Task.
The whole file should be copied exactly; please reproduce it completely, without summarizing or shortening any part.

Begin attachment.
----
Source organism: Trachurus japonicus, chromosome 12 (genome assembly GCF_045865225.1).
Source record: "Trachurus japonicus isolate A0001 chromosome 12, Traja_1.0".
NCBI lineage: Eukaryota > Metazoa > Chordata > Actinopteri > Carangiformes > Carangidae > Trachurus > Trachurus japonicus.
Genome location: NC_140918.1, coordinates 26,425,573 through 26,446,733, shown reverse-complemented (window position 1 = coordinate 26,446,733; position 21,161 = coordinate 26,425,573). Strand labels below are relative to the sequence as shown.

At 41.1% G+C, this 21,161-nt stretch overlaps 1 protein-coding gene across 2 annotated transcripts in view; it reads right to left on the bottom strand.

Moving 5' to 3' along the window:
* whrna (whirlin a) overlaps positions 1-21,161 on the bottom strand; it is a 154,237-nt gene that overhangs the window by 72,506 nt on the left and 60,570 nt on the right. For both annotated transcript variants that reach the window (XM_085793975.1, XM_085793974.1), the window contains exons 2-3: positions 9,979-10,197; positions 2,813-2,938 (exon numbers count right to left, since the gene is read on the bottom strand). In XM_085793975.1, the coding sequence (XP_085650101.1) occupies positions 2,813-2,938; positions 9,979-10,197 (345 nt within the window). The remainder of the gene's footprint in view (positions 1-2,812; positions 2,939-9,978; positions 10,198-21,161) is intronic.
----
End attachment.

Source organism: Trachurus japonicus, chromosome 12 (genome assembly GCF_045865225.1).
Source record: "Trachurus japonicus isolate A0001 chromosome 12, Traja_1.0".
NCBI lineage: Eukaryota > Metazoa > Chordata > Actinopteri > Carangiformes > Carangidae > Trachurus > Trachurus japonicus.
Genome location: NC_140918.1, coordinates 26,425,573 through 26,446,733, shown reverse-complemented (window position 1 = coordinate 26,446,733; position 21,161 = coordinate 26,425,573). Strand labels below are relative to the sequence as shown.

At 41.1% G+C, this 21,161-nt stretch overlaps 1 protein-coding gene across 2 annotated transcripts in view; it reads right to left on the bottom strand.

Moving 5' to 3' along the window:
* whrna (whirlin a) overlaps positions 1-21,161 on the bottom strand; it is a 154,237-nt gene that overhangs the window by 72,506 nt on the left and 60,570 nt on the right. For both annotated transcript variants that reach the window (XM_085793975.1, XM_085793974.1), the window contains exons 2-3: positions 9,979-10,197; positions 2,813-2,938 (exon numbers count right to left, since the gene is read on the bottom strand). In XM_085793975.1, the coding sequence (XP_085650101.1) occupies positions 2,813-2,938; positions 9,979-10,197 (345 nt within the window). The remainder of the gene's footprint in view (positions 1-2,812; positions 2,939-9,978; positions 10,198-21,161) is intronic.